Now on Netflix: "Tabloid," by Errol Morris

I seem to watch more documentaries than any other genre on Netflix streaming video. That means I periodically exhaust the category of things I want to see. When that happens, I usually ignore the documentary listings for a few months. When I look again, almost invariably the service will have added a few things I’m eager to watch. This time, I was pleased to find that Eugene Jarecki’s lauded documentary “The House I Live In,” about the war on drugs and its impact on the prison population, is now available. I expect I’ll watch it in the coming weeks. But I couldn’t resist immediately watching another recent Netflix addition, Errol Morris’s “Tabloid.”

Eminently watchable, I’d still have to classify this as one of Morris’s slighter works. And I should clarify that the film is only watchable if you can tolerate a heavy dose of its subject, Joyce McKinney, the woman at the center of the so-called “Mormon Sex-in-Chains” case, which spawned a British tabloid newspaper war that gave the film its title.

Speaking directly to the camera via Morris’s Interrotron set-up, Joyce McKinney comes off, to put it politely, as a narcissist nutjob. Between her delusions of fairy-tale love, her blinkered persecution complex and her syrupy southern drawl, she’s a lot to take as she gives her side of the story.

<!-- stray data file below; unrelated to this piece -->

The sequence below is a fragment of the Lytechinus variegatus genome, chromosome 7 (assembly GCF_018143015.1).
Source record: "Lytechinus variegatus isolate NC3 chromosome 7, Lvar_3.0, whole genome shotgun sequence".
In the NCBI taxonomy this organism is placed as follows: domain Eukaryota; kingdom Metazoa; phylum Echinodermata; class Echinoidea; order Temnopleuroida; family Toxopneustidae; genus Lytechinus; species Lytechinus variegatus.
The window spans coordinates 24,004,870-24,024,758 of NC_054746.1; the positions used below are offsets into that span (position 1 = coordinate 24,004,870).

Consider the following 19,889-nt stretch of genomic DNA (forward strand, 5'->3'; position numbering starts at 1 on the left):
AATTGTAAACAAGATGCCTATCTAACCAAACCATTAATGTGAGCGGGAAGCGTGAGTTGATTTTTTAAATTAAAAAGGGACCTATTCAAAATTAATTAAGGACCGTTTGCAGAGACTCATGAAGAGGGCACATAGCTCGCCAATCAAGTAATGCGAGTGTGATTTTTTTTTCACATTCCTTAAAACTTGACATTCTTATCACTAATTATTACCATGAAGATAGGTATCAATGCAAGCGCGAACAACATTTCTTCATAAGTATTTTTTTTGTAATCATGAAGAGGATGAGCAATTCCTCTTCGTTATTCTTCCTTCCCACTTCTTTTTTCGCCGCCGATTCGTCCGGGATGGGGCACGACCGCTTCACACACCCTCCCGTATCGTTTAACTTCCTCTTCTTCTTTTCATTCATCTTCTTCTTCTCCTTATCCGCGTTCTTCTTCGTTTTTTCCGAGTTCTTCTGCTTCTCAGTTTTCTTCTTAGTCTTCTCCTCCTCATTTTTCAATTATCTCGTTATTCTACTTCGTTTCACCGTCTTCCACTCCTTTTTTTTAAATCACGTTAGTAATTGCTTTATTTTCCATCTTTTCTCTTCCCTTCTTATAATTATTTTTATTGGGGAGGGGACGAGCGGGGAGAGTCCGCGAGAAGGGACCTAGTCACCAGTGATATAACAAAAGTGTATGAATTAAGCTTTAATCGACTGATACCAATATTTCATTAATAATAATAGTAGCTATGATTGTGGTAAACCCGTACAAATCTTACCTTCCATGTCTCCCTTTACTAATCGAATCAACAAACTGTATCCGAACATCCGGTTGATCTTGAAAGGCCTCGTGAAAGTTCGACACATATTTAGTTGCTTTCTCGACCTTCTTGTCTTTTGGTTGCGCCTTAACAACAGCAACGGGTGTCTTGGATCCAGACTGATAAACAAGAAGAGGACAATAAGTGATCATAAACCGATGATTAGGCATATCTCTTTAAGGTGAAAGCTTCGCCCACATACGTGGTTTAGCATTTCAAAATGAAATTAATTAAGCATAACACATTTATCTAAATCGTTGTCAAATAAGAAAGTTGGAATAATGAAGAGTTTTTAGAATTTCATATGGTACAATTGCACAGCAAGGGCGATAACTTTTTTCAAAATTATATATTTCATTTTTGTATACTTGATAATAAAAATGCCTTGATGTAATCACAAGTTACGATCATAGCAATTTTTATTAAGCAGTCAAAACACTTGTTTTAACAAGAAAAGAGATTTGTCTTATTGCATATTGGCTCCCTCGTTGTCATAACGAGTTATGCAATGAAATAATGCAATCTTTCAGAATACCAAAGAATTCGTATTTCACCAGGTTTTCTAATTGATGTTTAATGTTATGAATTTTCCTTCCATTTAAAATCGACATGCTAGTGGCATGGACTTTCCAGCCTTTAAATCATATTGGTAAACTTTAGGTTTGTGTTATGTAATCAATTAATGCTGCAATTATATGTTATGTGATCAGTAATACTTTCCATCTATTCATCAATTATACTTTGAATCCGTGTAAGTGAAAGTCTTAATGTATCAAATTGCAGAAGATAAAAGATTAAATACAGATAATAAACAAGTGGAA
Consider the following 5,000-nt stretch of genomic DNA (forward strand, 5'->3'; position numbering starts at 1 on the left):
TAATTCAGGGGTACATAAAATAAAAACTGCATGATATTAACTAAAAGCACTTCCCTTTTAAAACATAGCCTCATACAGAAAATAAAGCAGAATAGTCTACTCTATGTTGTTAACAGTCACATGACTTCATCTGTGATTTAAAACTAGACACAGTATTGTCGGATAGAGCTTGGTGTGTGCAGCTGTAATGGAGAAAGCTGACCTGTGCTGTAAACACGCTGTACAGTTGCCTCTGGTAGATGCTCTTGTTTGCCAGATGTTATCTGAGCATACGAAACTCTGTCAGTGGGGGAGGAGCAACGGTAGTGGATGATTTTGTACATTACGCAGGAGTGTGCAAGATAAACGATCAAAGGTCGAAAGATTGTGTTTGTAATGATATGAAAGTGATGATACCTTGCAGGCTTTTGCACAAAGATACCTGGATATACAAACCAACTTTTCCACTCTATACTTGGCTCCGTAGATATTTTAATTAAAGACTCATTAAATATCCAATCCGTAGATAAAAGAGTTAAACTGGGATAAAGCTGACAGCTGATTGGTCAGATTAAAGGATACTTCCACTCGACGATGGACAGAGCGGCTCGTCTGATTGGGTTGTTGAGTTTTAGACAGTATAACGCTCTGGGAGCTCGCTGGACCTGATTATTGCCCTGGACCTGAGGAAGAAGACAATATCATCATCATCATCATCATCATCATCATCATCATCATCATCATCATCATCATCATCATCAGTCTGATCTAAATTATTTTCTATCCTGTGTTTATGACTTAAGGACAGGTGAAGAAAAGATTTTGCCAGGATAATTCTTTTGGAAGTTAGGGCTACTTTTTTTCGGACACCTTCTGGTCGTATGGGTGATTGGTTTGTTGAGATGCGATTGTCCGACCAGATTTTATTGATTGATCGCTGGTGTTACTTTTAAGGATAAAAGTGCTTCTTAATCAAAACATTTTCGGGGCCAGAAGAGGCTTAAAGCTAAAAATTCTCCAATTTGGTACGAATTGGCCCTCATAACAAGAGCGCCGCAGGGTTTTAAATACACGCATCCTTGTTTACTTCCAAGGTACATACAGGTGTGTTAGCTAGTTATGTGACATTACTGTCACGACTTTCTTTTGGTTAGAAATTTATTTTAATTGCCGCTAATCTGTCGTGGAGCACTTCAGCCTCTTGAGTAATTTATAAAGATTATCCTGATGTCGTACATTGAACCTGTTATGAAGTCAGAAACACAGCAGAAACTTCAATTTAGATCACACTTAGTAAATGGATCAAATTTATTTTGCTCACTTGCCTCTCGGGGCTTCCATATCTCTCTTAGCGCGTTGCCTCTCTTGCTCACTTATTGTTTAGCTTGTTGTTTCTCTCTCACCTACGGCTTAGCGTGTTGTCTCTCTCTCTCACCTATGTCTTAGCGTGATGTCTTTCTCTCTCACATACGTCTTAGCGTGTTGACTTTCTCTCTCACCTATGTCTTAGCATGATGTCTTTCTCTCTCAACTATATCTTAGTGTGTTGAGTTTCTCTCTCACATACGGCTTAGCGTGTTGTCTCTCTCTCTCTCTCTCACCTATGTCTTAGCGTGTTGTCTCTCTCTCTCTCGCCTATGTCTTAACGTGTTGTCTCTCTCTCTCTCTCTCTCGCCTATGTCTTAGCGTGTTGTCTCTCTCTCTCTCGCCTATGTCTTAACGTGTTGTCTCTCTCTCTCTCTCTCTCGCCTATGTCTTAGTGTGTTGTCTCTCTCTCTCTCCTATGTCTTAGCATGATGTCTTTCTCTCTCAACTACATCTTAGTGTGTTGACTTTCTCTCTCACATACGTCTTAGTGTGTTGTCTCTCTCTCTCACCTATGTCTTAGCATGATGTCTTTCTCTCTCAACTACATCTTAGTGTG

And what a story it is: former beauty pageant winner Joyce meets a young straitlaced, lumpy-gravy Mormon man, becomes convinced their love is fated, then with two male co-conspirators in tow, travels to Great Britain where her true love has been sent on mission, kidnaps him and sexes him up in an effort to break him from the church’s grasp. 

The incident spawned a war amongst British tabloids, who couldn’t spill enough ink on the subject, with Joyce favoring one popular paper as her trusted outlet, while vilifying a rival paper that goes all out digging up dirt in an effort to sully her carefully crafted pure southern belle image—an effort that proves all-too-easy and all-too-fruitful. The truth was, of course, that all the players were co-dependent, that Joyce’s favored paper was exploiting her just as badly as the “evil” tabloid, and that she was exploiting them all.

And then after that she starts talking about that one time when she cloned her dog, “Booger.” Yes, really.

Worth a watch. Trailer below. Oh, and in researching this post, I learned that Joyce McKinney sued Errol Morris, alleging she was tricked into participating in the film and that it misrepresents her story. Well, of course she did!